Not backing military aid to these progressive forces, as an alternative to Western intervention, is a serious misjudgement. STWC’s failure to support those fighting an emerging genocide has a whiff of de facto acquiescence and collusion.

    I hate war and see it as a last resort. But to stave off a bloodbath and enslavement, the progressive anti-ISIS fighters deserve assistance from the West and the whole international community. If military aid to partisans fighting Nazi fascism was the right thing to do in the 1940s, then surely support for those opposing ISIS clerical fascism is the right thing to do today.”

    http://www.huffingtonpost.co.uk/peter-g-tatchell/isis-parliament-vote_b_5886404.html?fb_action_ids=10152756727594866&fb_action_types=og.comments

    Andrew Coates

    September 26, 2014 at 4:56 pm

  2. There is something grubby about calling for aid to the Kurdish fighters, it’s a bit like having your cake and eating it. Somebody else can do all the dirty work (with no real understanding of the result) but ‘we’ do not quite have to support another ‘foreign’ war.’Let somebody else sort it out’ is no better than saying ‘no war’ except that you keep your own hands clean.

    Pinkie

    September 29, 2014 at 8:20 pm

  3. The STWC campaign will have an effect, however limited.

    This is an intervention in British politics to alter the direction of their demands.

    What do you propose?

    Going in the war yourself?

    Andrew Coates

    September 30, 2014 at 11:35 am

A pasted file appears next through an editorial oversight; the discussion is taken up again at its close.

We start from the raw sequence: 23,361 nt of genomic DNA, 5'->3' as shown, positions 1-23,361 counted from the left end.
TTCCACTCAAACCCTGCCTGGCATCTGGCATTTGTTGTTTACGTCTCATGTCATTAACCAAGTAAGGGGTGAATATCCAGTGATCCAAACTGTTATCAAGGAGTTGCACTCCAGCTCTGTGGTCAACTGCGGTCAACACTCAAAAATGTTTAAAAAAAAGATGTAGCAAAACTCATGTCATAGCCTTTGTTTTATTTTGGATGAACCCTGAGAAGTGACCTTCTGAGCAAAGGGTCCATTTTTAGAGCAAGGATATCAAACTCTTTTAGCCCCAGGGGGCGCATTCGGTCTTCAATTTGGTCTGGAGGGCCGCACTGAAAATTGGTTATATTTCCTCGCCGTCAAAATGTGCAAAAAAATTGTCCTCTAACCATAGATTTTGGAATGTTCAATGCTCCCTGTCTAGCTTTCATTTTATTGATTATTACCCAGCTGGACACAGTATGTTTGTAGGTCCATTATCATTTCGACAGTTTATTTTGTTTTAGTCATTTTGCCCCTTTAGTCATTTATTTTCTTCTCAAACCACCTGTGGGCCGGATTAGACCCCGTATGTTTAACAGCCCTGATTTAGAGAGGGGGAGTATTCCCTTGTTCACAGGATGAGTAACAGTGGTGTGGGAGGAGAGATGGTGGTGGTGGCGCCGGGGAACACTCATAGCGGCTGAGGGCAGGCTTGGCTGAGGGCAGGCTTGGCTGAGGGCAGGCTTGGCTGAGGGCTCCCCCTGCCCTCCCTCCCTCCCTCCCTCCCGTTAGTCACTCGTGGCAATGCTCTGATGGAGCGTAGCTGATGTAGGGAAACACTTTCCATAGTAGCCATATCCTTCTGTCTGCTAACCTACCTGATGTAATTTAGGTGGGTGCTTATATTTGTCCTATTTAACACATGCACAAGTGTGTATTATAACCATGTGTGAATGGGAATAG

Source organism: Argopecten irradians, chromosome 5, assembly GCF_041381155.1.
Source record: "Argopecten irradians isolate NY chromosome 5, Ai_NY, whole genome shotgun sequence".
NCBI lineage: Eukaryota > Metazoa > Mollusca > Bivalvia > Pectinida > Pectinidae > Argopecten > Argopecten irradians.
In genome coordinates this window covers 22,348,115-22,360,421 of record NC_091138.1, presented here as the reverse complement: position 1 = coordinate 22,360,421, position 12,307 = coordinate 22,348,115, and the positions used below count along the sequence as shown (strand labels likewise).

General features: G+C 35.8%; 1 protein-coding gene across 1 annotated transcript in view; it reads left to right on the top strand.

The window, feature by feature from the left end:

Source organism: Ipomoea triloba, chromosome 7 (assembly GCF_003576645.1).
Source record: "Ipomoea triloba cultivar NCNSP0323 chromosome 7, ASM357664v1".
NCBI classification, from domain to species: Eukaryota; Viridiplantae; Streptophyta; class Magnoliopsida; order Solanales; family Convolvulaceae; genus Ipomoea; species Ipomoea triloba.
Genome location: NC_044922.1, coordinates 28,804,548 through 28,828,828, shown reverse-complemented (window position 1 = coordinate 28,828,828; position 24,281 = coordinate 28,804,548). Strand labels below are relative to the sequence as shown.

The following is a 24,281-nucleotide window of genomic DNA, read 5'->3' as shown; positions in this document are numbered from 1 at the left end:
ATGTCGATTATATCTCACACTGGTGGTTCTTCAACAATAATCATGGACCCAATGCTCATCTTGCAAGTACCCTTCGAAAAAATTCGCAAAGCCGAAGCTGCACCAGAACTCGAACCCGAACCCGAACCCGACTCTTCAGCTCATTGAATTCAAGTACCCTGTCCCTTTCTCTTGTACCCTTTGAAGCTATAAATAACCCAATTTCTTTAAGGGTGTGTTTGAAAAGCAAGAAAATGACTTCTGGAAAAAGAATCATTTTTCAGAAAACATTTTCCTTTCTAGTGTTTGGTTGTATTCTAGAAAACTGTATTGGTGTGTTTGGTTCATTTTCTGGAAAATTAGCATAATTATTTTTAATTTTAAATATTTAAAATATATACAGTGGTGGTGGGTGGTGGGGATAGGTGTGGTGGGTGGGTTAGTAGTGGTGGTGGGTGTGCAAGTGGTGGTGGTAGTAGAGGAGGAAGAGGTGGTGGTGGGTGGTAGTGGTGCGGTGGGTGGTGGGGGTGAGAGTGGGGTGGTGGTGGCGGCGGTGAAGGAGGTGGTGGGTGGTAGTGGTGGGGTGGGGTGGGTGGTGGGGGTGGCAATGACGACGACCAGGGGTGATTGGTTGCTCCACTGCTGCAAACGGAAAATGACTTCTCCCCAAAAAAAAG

4. I though socialists were in favour of self-activity of the oppressed and self defence. Are you suggesting, Pinkie, that the Kurds and anyone else in the way of Daish should just roll over an let them tickle their tummies?

    Sue R

    September 30, 2014 at 6:54 pm

  5. “The STWC campaign will have an effect, however limited.”

    No, it won’t.

    “This is an intervention in British politics to alter the direction of their demands.”

    I’m not sure what this means. An ‘intervention’ by whom to alter the direction of whose demands?

    “What do you propose?”

    I propose nothing much at all, other than not pinning your hopes on an underarmed set of fighters, who, when ‘armed’ (how?) will defeat the reactionaries.

    It appears that only massive military intervention will defeat ISIS. Calling on the armed and possibly re-armed Kurds to do the job is a cop-out.

    Pinkie

    September 30, 2014 at 7:04 pm

  6. Oh, and by the way I have no problems with arming the Kurdish fighters (how this is to be done I don’t know) in order to defend themselves. I just do not believe they can be expected to fight other peoples wars.

    Pinkie

    October 1, 2014 at 9:27 pm